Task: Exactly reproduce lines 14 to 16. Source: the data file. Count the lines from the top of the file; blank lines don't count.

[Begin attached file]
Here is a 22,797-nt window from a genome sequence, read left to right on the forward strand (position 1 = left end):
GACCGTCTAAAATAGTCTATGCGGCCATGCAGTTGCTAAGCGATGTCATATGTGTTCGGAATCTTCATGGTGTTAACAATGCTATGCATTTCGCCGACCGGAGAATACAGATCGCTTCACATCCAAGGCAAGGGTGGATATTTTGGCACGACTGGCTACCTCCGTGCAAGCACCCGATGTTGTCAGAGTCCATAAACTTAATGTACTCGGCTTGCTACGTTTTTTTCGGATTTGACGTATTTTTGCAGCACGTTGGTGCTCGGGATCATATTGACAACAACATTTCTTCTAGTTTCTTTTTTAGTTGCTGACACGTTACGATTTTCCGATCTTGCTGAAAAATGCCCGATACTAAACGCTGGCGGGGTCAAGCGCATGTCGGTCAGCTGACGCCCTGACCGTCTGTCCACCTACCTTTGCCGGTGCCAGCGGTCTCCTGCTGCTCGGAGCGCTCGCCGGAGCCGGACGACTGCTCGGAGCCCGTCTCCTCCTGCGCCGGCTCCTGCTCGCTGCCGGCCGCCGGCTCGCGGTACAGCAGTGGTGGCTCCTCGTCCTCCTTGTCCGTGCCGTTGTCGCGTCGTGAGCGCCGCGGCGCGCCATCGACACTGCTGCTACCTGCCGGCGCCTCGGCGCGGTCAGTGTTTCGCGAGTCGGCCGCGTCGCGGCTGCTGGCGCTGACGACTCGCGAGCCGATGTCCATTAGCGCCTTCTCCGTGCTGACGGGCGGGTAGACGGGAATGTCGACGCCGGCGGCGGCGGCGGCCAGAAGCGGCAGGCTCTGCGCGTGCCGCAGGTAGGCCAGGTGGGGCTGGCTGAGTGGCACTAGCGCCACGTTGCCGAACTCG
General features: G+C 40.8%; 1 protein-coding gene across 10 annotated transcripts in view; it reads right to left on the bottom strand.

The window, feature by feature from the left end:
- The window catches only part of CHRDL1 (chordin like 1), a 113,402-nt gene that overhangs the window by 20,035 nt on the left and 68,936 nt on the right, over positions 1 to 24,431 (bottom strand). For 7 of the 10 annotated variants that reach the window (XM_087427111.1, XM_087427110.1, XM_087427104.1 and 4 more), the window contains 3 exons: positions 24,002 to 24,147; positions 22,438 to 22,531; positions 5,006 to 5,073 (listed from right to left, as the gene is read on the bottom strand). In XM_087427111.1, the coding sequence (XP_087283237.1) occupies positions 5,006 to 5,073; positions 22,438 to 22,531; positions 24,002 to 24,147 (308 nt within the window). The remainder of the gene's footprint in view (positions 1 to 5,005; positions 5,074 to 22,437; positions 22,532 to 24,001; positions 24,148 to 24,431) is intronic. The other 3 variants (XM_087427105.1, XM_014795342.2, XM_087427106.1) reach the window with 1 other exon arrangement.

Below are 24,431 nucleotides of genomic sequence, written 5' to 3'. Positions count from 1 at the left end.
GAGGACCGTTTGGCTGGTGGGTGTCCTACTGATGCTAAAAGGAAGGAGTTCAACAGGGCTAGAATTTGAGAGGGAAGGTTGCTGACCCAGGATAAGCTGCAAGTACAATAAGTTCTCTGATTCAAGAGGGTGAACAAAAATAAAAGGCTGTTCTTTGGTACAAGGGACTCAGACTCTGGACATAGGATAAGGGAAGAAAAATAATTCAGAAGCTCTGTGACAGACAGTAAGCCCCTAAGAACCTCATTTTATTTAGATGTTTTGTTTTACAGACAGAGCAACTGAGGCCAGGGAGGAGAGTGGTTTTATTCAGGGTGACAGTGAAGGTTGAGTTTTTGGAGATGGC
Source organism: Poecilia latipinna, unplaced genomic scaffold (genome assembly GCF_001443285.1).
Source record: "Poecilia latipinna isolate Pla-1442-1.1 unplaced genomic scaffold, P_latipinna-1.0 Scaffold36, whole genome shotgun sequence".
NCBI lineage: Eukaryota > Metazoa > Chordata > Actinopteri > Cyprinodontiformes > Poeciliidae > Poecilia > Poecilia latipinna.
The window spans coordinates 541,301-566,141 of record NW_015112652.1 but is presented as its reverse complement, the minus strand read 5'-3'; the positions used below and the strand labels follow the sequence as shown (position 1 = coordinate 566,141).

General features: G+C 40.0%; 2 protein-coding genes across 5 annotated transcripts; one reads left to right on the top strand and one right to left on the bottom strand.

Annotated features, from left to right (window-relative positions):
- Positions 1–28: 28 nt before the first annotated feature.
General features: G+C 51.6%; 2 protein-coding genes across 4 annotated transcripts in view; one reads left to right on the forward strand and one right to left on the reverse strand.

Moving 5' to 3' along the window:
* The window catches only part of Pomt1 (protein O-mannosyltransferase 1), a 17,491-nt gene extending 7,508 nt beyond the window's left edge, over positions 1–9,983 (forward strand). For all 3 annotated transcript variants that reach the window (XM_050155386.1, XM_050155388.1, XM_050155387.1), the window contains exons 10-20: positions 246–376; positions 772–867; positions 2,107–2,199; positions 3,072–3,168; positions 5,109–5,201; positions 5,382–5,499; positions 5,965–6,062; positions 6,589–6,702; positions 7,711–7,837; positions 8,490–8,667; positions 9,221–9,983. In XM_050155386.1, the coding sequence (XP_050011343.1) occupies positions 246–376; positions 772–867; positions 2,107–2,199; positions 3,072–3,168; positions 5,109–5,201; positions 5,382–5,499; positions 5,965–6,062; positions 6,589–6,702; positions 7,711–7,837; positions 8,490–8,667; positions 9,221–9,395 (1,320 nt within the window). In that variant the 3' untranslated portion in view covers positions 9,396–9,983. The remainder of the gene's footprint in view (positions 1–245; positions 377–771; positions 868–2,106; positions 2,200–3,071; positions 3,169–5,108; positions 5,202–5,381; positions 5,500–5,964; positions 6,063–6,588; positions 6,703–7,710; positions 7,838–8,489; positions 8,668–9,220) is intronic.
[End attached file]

- Positions 1–28: 28 nt before the first annotated feature.
General features: G+C 51.6%; 2 protein-coding genes across 4 annotated transcripts in view; one reads left to right on the forward strand and one right to left on the reverse strand.

Moving 5' to 3' along the window: